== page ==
Music journalist Jon Burlingame is nothing if not persistent. To write The Music of James Bond, he had to reconcile differing accounts and memories of various participants to create a narrative of how 007 film scores were created. This included new interviews as well as drawing upon interviews he had done previously while writing about film and television music for variety.
Perhaps the most daunting task was explaining the creation of The James Bond Theme, composed by Monty Norman but revamped by aggressive orchestrations by John Barry. Short of traveling back in time to watch it first hand, Burlingame’s account is likely to be the most definitive we’re likely to get. Along the way, he provides additional anecdotes, including quoting a 1990 interview about Barry’s shock (and anger) after editor Peter Hunt had put it throughout the finished Dr. No film. Barry had been told it would just be in the main titles.
Along the way, Burlingame provides many other details about 007 scores, including Barry’s own disenchantment with Bond starting in the early 1970s. “It’s a trap, and I don’t know how to get out it, really,” Barry says in a 1971 interview published in the RTS Music Gazette in 1976. Burlingame also interviewed Cary Bates, a one-time scribe for DC Comics who among those who submitted story ideas for The Spy Who Loved Me. Barry had told Bates in 1972. “You know, I’m not doing them anymore.”
That would prove not to be the case. Barry kept returning, not ending his association with 007 until 1987’s The Living Daylights. Partly, it was out of loyalty to the series that helped launch his career as a movie composer. Partly it was because producer Albert R. Broccoli knew Barry could produce the inevitable tight deadlines that Bond movies made by Eon Productions continually faced. Barry had one last chance to return, for 1997’s Tomorrow Never Dies, but passed.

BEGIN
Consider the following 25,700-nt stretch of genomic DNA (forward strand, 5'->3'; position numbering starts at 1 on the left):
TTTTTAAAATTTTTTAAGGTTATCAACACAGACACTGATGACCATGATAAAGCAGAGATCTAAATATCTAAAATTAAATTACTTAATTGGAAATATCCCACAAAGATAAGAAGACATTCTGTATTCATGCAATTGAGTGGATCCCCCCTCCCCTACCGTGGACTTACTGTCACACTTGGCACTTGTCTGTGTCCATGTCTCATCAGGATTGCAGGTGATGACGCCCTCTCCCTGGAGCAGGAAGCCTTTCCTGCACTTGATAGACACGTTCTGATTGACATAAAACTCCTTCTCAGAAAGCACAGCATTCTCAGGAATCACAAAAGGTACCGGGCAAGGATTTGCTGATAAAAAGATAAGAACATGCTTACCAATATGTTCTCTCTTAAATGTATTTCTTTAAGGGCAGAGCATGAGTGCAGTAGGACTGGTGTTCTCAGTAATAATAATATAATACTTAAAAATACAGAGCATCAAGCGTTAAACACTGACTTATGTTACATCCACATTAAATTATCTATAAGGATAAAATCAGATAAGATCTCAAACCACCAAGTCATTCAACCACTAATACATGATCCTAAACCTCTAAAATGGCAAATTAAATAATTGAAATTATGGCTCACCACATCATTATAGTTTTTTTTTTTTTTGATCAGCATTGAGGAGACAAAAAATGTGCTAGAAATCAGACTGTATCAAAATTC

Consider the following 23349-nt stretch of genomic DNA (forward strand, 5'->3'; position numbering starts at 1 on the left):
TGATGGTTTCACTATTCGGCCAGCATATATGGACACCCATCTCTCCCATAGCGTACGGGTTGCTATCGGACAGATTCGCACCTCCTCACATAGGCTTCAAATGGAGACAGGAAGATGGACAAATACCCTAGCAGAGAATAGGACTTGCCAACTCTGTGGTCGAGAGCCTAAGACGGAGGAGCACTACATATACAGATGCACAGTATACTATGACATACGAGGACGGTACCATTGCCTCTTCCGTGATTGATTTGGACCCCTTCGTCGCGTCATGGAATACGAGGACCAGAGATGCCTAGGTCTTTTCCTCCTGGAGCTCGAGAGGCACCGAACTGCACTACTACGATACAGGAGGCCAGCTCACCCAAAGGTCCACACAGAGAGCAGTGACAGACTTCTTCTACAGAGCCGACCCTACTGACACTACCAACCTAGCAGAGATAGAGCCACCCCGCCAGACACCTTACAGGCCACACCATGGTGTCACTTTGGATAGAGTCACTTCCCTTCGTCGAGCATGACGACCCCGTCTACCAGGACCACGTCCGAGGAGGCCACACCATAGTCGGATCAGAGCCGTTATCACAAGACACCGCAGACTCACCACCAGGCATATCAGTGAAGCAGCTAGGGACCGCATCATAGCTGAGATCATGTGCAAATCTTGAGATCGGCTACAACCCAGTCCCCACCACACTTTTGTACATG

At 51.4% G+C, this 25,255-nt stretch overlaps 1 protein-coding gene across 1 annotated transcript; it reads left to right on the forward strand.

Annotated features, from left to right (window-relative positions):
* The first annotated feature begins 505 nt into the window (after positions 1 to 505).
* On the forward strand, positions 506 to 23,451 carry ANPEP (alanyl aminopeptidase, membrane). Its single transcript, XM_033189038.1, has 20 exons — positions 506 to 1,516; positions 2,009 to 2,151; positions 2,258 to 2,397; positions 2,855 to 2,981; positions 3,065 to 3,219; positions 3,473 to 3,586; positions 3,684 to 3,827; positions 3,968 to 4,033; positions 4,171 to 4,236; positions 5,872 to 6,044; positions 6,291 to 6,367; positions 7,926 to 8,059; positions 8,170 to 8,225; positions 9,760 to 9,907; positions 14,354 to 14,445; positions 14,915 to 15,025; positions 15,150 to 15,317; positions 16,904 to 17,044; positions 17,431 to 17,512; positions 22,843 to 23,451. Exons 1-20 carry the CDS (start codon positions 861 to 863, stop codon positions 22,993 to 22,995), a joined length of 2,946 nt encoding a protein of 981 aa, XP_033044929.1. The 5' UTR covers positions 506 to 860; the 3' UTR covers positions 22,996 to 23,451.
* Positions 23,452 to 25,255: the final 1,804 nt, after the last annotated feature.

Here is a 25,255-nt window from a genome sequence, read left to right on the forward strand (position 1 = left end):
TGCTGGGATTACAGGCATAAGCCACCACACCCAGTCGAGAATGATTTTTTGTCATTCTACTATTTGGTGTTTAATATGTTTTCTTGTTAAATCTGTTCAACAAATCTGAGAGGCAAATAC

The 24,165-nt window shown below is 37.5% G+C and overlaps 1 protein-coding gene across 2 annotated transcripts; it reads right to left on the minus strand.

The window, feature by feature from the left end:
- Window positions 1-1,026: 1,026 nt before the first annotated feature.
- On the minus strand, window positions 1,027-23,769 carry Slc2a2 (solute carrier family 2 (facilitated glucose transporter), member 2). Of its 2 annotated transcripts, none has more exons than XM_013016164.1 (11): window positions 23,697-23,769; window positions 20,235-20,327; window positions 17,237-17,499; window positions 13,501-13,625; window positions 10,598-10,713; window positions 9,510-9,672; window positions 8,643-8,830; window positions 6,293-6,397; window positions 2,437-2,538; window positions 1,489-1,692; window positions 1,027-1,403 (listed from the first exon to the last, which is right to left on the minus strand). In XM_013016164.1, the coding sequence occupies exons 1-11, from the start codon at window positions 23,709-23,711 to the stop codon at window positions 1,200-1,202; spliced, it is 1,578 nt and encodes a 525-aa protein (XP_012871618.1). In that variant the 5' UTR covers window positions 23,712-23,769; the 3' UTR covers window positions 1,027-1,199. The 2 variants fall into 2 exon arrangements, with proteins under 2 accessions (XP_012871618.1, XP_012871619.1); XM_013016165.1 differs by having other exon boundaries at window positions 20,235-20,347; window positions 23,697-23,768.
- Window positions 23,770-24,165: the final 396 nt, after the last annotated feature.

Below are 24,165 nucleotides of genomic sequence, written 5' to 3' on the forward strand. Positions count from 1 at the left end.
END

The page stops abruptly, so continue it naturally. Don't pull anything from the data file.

Some of the tales Burlingame tells are known but he adds nice flourishes. A 2006 U.K. television special detailed how producer Harry Saltzman despised the Barry-Don Black title song for Diamonds Are Forever. Burlingame notes how Broccoli was present after Saltzman stormed out of a meeting with Barry and Black at Barry’s apartment. “Do you have any Jack Daniels?” the veteran producer asked after a few moments of silence.
What’s more, some of the best passages discuss Bond songs that didn’t happen, including a planned Frank Sinatra rendition of a Moonraker title song (for which Paul Williams had written the lyrics). Also, throughout are quotes that go beyond the typical fare. One example was composer Marvin Hamlisch, who scored 1977’s The Spy Who Loved Me on his own frustration he was never asked to do another 007 film. “You can deliver an Oscar nominated song. You can deliver a number-two record, and it still ain’t good enough.”
Personally, I would have liked a bit more commentary on how Barry could get passed over for Oscar nominations for Bond while getting five Oscars for other work. But that’s a quibble. The author tells readers that Broccoli didn’t believe in big Oscar campaigns for Bond films as well as how United Artists actually unsuccessfully promoted a nomination for Clifton James as J.W. Pepper in Live And Let Die.
Music has always been one of the distinctive aspects about the Bond films. It’s about time for a book on the subject, including 1967’s Casino Royale and 1983’s Never Say Never Again, the two non-Eon Bond films. Burlingame delivers. GRADE: A.
SEPTEMBER 2012 POST: HMSS TALKS TO JON BURLINGAME ABOUT HIS 007 MUSIC BOOK.
The Music of James Bond, 293 pages, Oxford University Press.
UPDATE: The September 2012 post referenced a lawsuit related to the song Kiss Kiss, Bang Bang. The lawsuit was filed by Shirley Bassey. She recorded her version *after* Dionne Warwick’s rejected main title song for Thunderball. The idea was it might be suitable as the song for the end titles. Jon Burlingame details how this plan went awry.
Filed under: James Bond Films Tagged: | Albert R. Broccoli, Cary Bates, Don Black, Harry Saltzman, James Bond Films, James Bond music, John Barry, Jon Burlingame, Marvin Hamlisch, Monty Norman, Peter Hunt, The Living Daylights, The Music of James Bond, Tomorrow Never Dies